Some examples include a sketch where a fan of a heavy metal band was inspired to kill himself by one of their songs and jumped in a vat of acid. He survives and the band visits him in the hospital. He seems like a normal young kid until they take the sheet off his body to reveal the rest of him now looks like a shrunken, overcooked sausage. The sketch proceeds as his tiny burnt body gesticulates as he continues talking to the band.
Another sketch takes on the guise of an educational program, only it highlights how the geniuses of the past were so inspired because they were molested as children. Famous figures such as Ben Franklin, Isaac Newton, and Albert Einstein give short testimonials to camera about how being sexually violated when they were young was a good thing, as Newton states: “My father touched my butthole. This made me thirst for knowledge.”
Talent to Spare
A production like this lives and dies on the talent invested in creating such a complex show. Fortunately, Mr. Show had a loaded deck of talent on-hand. Besides Odenkirk and Cross, core performers Jill Talley, Tom Kenney, Paul F. Tompkins, Jay Johnston, John Ennis, and Mary Lynn Rajskub brought their own sensibilities to every performance, each with their own strengths. Featured guest stars included rising comedians such as Sarah Silverman, Jerry Minor, and Jack Black. The writing talent was similarly stacked, with Brian Posehn, Scott Aukerman, Dino Stamatapoulos, and much of the cast contributing to writing and producing the sketches.
One fun way to watch the show (if you end up watching it over and over, as I have) is by focusing on the performance of one actor in a scene and watching what they add to it to heighten the humor. Jay Johnston is a perfect example of how each performer brought something to every sketch. Whether in the background, playing a small character, or even a main one, Johnston seemingly tweaks every performance so one specific look, gesture, or utterance would draw a laugh.
Having such a stable of talent that represented the Los Angeles alternative comedy scene in the early to late 1990s made Mr. Show one of the hippest shows on TV. If you didn’t have HBO, friends would pass tapes around.
It was the comedy show that was cool to like in the 1990s if you were in your teens and twenties. It was hip, subversive, profane, and absurd. It tapped into a new vein that was rich and ripe, one that National Lampoon magazine had ridden to cultural and commercial success in the 1970s before flaming out in the 80s. One that SNL used to represent before it went corporate and mainstream. Its timing was perfect, as it captured the alternative zeitgeist of the 1990s, both parodying and representing it along the way.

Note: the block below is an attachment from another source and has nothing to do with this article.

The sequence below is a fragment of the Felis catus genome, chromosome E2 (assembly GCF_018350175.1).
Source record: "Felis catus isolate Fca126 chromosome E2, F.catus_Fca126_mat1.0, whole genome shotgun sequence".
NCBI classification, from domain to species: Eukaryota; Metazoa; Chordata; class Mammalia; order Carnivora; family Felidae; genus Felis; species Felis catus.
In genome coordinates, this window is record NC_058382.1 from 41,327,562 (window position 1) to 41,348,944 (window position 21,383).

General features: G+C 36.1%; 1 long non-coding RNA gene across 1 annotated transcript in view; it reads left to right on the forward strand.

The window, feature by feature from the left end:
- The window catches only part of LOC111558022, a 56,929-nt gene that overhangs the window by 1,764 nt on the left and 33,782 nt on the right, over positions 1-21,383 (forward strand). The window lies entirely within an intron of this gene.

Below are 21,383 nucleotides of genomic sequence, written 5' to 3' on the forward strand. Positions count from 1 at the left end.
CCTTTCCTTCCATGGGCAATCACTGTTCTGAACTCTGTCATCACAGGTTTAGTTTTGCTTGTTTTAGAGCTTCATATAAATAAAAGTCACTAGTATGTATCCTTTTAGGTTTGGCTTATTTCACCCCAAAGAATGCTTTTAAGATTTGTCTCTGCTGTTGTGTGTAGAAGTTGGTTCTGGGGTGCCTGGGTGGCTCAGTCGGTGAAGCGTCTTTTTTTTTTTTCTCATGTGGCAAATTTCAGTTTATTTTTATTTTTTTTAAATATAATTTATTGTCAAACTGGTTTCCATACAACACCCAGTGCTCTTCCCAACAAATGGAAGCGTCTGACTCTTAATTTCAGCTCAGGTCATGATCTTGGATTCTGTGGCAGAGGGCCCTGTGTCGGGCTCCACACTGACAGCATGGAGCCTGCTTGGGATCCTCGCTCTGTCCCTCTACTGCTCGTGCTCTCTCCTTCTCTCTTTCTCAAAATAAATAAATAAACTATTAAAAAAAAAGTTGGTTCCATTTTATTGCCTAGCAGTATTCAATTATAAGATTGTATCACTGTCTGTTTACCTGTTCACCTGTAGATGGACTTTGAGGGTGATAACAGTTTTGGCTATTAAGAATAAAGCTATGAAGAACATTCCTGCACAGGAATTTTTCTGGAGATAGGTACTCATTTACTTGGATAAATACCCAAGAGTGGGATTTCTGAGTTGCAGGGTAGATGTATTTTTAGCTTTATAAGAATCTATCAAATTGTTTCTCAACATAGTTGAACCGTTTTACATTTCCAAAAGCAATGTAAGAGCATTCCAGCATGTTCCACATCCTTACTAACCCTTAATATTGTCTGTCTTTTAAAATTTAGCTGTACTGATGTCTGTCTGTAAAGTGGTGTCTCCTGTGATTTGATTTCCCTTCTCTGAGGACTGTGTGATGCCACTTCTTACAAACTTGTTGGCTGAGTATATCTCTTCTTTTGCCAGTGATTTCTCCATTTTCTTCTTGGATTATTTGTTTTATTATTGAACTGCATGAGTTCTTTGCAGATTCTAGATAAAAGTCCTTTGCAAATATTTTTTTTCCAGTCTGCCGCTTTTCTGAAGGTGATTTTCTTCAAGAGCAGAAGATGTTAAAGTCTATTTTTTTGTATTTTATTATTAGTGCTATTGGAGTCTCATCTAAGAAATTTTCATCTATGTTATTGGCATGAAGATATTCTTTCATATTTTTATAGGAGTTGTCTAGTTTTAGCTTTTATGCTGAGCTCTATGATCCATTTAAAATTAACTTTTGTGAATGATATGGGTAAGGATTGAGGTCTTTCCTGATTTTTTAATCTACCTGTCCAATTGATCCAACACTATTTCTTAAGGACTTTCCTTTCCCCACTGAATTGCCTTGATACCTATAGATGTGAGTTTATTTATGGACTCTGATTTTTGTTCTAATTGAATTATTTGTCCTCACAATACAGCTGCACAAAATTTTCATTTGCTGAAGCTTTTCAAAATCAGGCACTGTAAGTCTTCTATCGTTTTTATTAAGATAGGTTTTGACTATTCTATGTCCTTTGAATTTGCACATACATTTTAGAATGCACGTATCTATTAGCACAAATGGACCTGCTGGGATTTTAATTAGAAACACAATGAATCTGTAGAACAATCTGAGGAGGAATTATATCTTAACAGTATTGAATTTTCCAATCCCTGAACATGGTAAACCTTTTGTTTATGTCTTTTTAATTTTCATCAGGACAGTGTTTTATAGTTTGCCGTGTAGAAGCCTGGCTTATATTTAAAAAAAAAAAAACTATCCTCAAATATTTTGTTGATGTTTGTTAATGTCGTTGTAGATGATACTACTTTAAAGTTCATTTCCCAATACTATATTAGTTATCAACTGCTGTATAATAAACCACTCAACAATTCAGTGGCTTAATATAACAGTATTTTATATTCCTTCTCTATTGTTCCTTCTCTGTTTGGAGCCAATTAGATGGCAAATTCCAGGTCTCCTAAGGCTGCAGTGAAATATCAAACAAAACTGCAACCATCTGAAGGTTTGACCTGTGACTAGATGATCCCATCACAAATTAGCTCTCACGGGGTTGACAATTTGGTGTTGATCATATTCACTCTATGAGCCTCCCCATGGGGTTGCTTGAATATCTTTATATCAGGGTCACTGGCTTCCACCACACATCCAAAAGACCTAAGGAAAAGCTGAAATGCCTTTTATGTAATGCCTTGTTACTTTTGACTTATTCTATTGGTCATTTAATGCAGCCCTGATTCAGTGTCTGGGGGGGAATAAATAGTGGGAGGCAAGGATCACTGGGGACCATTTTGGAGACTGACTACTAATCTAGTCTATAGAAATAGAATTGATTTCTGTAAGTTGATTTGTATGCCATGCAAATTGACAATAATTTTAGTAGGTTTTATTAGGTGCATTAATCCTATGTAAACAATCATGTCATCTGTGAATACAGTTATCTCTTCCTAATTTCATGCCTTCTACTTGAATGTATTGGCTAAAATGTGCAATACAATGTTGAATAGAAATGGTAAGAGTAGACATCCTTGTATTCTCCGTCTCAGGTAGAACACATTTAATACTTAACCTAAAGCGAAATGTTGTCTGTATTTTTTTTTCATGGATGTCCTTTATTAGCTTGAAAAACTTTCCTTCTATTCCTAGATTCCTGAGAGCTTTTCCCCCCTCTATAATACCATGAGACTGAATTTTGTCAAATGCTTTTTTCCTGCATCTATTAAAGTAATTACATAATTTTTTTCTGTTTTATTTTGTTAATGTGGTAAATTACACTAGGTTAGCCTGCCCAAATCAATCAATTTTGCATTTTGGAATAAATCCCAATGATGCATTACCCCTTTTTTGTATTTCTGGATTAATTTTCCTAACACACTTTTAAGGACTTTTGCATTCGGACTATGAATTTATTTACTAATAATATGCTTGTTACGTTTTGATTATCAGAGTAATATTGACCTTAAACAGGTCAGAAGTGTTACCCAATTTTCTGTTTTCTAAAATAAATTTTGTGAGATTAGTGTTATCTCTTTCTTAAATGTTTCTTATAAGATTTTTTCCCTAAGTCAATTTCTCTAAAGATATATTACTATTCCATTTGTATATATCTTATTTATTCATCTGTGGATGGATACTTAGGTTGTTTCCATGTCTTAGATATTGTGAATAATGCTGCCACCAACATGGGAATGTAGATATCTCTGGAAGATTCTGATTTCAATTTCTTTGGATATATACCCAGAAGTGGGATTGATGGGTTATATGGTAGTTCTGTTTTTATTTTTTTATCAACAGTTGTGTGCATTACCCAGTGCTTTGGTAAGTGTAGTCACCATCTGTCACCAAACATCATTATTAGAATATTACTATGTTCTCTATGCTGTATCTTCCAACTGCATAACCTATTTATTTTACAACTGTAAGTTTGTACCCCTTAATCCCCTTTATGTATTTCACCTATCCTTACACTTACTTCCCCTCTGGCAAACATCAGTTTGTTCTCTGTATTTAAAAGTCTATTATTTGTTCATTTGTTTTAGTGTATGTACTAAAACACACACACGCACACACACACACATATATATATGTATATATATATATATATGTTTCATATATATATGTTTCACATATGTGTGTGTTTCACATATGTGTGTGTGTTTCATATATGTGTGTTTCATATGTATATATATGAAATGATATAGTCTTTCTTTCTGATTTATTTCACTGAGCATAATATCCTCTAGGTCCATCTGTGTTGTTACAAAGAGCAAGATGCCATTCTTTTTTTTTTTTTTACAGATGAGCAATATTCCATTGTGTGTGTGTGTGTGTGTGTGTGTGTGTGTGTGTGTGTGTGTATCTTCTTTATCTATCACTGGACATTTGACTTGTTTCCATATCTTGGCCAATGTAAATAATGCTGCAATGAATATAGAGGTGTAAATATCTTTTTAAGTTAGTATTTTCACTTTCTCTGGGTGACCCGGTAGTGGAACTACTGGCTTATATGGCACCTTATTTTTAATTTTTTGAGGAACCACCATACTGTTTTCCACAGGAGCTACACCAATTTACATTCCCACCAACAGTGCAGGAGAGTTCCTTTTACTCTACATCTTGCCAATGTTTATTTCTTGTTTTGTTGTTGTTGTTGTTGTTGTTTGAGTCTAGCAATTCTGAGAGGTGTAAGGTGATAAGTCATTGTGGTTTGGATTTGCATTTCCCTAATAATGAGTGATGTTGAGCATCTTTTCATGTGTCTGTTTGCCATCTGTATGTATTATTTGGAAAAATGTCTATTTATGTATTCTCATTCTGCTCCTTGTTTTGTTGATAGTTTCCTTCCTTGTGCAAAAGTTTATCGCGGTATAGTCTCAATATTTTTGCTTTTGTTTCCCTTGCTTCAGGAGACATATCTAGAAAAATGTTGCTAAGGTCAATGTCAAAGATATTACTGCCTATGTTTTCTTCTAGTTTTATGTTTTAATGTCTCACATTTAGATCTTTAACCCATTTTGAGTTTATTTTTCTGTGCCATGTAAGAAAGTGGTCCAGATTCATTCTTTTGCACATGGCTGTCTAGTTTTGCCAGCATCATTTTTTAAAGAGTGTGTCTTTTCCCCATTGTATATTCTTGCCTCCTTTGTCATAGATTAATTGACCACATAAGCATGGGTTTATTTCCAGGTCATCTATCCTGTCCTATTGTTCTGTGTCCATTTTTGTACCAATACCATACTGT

“It’s insane, this guy’s taint!”
Mr. Show was recognized in the industry, having been nominated for four Emmy awards during its run. While only 30 episodes were produced over the course of 3 years and 4 seasons, the influence of Mr. Show on comedy cannot be underestimated. It proved that the sensibilities of the alternative comedy community would be embraced by a wider audience. Similarly, Mr. Show exemplified that profane, controversial, and surreal comedy that was once exclusively relegated to little black box theaters and clubs could be situated in a conventional medium such as television.
Its outré nature presaged the approach to comedy in the Western world in the 21st century. Certainly the rise of alternative comedy as it branched out and began to influence other formats and mediums during The Naughties (including the Adult Swim block of programming, MTV 2’s Wonder Showzen, various gambles Comedy Central took with alt comedy shows over the past 20 years, Tim and Eric…, and the increasingly influential sphere of early streaming content and online humor in general).
Around the time the show came out on DVD across three releases in the early 2000s, alternative comedy became popular, with Silverman and Cross both becoming big-name stand-up comedians. Odenkirk began producing the next generation of off-center comedy, having his hand in some of the most notable enterprises on television of the past 20 years and nurturing the next generation of alternative comedians. Hell, Tom Kenney is the voice of Spongebob Squarepants!
By the end of the second decade of the 21st century, it seems mainstream comedy has either retained the staid slapstick, farce, and sitcom formats that died sometime in 1992 or has embraced audacity.
For a historical locus, a watershed moment that broke open that barrier between alternative comedy and the mainstream, Mr. Show is as good as any.
Although the references may be dated (this show is now nearly a quarter-century old, after all), the format, humor, and content remain innovative and fresh today. What could be taken as trite in the show in present-day may simply be the Seinfeld Effect: it has become so embraced and influential that its once-unique perspective seems commonplace now. Such is a standard of quality entertainment: when it is so good that it eventually becomes a part of the grammar.
Mr. Show rejuvenated the by-then creaky format of a sketch show and rebranded it with razor-sharp satire, finding refuge in audacity, and smartly warping the medium with dead-on pastiches and parodies. It also demonstrated that left-of-center voices in comedy and those with a different vision than mainstream culture can produce accessible quality content, with the understanding that their audience is smart and hip enough to get the joke.
Mr. Show with Bob and David was hip out of the gate and remains hip even after all this time. One final qualifier for quality, especially in comedy: if it’s funny decades after its creation, then it’s a classic. And that’s Mr. Show: groundbreaking, alternative, innovative, and hilarious, from its first episode in 1995 to a quarter century later. It’s influential, it’s smart, and every episode is a polished gem of comedy. For these reasons, and many more, Mr. Show is Great TV.
As of this publication Mr. Show is available on HBO Max and off-label on YouTube.